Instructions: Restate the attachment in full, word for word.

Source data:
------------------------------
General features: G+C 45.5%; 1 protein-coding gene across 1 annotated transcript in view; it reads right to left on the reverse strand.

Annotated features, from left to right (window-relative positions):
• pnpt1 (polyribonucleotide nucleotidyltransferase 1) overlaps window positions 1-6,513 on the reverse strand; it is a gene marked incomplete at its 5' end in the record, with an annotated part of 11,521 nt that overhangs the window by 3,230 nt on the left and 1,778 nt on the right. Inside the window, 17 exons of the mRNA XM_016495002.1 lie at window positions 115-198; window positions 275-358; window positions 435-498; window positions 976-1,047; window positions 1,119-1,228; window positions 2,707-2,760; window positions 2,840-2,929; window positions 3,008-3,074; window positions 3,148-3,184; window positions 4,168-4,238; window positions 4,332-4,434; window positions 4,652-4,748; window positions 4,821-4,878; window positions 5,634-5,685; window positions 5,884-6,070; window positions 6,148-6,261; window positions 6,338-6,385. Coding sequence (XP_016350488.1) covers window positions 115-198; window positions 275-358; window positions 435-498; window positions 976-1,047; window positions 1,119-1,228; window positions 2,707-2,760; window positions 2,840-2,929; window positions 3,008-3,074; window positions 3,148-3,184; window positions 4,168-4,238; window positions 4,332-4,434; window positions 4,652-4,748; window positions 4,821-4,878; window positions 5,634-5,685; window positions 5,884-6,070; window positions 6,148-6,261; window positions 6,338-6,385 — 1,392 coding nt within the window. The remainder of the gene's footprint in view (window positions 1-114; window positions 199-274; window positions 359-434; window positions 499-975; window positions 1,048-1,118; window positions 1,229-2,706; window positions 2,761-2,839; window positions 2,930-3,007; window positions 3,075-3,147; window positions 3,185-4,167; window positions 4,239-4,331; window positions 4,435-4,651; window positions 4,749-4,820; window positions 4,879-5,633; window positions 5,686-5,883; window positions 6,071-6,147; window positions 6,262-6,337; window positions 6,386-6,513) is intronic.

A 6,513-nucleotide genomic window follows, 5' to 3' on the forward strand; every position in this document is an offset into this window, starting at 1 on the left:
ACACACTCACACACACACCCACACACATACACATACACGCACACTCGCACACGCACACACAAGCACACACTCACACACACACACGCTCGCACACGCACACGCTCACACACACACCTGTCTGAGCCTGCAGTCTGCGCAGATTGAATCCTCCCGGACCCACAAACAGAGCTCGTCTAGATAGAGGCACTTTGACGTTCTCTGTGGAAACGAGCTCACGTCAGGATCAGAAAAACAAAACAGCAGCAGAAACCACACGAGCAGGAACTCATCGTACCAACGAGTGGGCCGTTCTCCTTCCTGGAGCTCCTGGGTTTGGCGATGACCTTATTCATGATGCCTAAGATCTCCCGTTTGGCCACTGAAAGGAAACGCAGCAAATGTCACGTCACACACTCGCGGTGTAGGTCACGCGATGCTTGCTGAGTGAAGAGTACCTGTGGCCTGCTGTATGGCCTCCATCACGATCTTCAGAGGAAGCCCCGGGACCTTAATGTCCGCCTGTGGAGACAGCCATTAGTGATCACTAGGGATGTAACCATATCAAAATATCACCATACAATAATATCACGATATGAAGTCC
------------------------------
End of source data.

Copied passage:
General features: G+C 45.5%; 1 protein-coding gene across 1 annotated transcript in view; it reads right to left on the reverse strand.

Annotated features, from left to right (window-relative positions):
• pnpt1 (polyribonucleotide nucleotidyltransferase 1) overlaps window positions 1-6,513 on the reverse strand; it is a gene marked incomplete at its 5' end in the record, with an annotated part of 11,521 nt that overhangs the window by 3,230 nt on the left and 1,778 nt on the right. Inside the window, 17 exons of the mRNA XM_016495002.1 lie at window positions 115-198; window positions 275-358; window positions 435-498; window positions 976-1,047; window positions 1,119-1,228; window positions 2,707-2,760; window positions 2,840-2,929; window positions 3,008-3,074; window positions 3,148-3,184; window positions 4,168-4,238; window positions 4,332-4,434; window positions 4,652-4,748; window positions 4,821-4,878; window positions 5,634-5,685; window positions 5,884-6,070; window positions 6,148-6,261; window positions 6,338-6,385. Coding sequence (XP_016350488.1) covers window positions 115-198; window positions 275-358; window positions 435-498; window positions 976-1,047; window positions 1,119-1,228; window positions 2,707-2,760; window positions 2,840-2,929; window positions 3,008-3,074; window positions 3,148-3,184; window positions 4,168-4,238; window positions 4,332-4,434; window positions 4,652-4,748; window positions 4,821-4,878; window positions 5,634-5,685; window positions 5,884-6,070; window positions 6,148-6,261; window positions 6,338-6,385 — 1,392 coding nt within the window. The remainder of the gene's footprint in view (window positions 1-114; window positions 199-274; window positions 359-434; window positions 499-975; window positions 1,048-1,118; window positions 1,229-2,706; window positions 2,761-2,839; window positions 2,930-3,007; window positions 3,075-3,147; window positions 3,185-4,167; window positions 4,239-4,331; window positions 4,435-4,651; window positions 4,749-4,820; window positions 4,879-5,633; window positions 5,686-5,883; window positions 6,071-6,147; window positions 6,262-6,337; window positions 6,386-6,513) is intronic.

A 6,513-nucleotide genomic window follows, 5' to 3' on the forward strand; every position in this document is an offset into this window, starting at 1 on the left:
ACACACTCACACACACACCCACACACATACACATACACGCACACTCGCACACGCACACACAAGCACACACTCACACACACACACGCTCGCACACGCACACGCTCACACACACACCTGTCTGAGCCTGCAGTCTGCGCAGATTGAATCCTCCCGGACCCACAAACAGAGCTCGTCTAGATAGAGGCACTTTGACGTTCTCTGTGGAAACGAGCTCACGTCAGGATCAGAAAAACAAAACAGCAGCAGAAACCACACGAGCAGGAACTCATCGTACCAACGAGTGGGCCGTTCTCCTTCCTGGAGCTCCTGGGTTTGGCGATGACCTTATTCATGATGCCTAAGATCTCCCGTTTGGCCACTGAAAGGAAACGCAGCAAATGTCACGTCACACACTCGCGGTGTAGGTCACGCGATGCTTGCTGAGTGAAGAGTACCTGTGGCCTGCTGTATGGCCTCCATCACGATCTTCAGAGGAAGCCCCGGGACCTTAATGTCCGCCTGTGGAGACAGCCATTAGTGATCACTAGGGATGTAACCATATCAAAATATCACCATACAATAATATCACGATATGAAGTCC